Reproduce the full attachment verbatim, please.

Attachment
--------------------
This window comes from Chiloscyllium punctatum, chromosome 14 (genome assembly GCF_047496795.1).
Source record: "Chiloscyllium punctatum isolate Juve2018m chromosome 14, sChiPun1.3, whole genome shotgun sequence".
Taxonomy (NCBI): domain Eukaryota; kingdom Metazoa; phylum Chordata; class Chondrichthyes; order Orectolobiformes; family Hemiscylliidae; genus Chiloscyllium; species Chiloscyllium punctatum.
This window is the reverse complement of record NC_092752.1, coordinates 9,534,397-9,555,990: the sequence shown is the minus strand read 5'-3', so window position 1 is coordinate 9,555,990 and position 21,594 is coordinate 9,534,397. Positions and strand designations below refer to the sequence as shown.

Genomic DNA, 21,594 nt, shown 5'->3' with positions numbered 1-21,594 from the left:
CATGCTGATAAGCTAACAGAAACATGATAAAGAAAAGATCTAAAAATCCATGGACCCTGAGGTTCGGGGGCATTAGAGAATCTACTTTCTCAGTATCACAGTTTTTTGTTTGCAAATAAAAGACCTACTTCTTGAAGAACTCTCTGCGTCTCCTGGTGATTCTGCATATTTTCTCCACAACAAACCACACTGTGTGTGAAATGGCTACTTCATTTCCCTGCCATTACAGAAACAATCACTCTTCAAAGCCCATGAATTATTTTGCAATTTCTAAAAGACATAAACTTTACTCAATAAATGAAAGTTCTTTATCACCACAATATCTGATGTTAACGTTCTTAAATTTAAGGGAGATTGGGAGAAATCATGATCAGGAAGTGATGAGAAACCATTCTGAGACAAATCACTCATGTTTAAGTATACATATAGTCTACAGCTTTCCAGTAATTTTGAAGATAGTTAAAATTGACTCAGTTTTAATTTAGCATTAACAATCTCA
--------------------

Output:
This window comes from Chiloscyllium punctatum, chromosome 14 (genome assembly GCF_047496795.1).
Source record: "Chiloscyllium punctatum isolate Juve2018m chromosome 14, sChiPun1.3, whole genome shotgun sequence".
Taxonomy (NCBI): domain Eukaryota; kingdom Metazoa; phylum Chordata; class Chondrichthyes; order Orectolobiformes; family Hemiscylliidae; genus Chiloscyllium; species Chiloscyllium punctatum.
This window is the reverse complement of record NC_092752.1, coordinates 9,534,397-9,555,990: the sequence shown is the minus strand read 5'-3', so window position 1 is coordinate 9,555,990 and position 21,594 is coordinate 9,534,397. Positions and strand designations below refer to the sequence as shown.

Genomic DNA, 21,594 nt, shown 5'->3' with positions numbered 1-21,594 from the left:
CATGCTGATAAGCTAACAGAAACATGATAAAGAAAAGATCTAAAAATCCATGGACCCTGAGGTTCGGGGGCATTAGAGAATCTACTTTCTCAGTATCACAGTTTTTTGTTTGCAAATAAAAGACCTACTTCTTGAAGAACTCTCTGCGTCTCCTGGTGATTCTGCATATTTTCTCCACAACAAACCACACTGTGTGTGAAATGGCTACTTCATTTCCCTGCCATTACAGAAACAATCACTCTTCAAAGCCCATGAATTATTTTGCAATTTCTAAAAGACATAAACTTTACTCAATAAATGAAAGTTCTTTATCACCACAATATCTGATGTTAACGTTCTTAAATTTAAGGGAGATTGGGAGAAATCATGATCAGGAAGTGATGAGAAACCATTCTGAGACAAATCACTCATGTTTAAGTATACATATAGTCTACAGCTTTCCAGTAATTTTGAAGATAGTTAAAATTGACTCAGTTTTAATTTAGCATTAACAATCTCA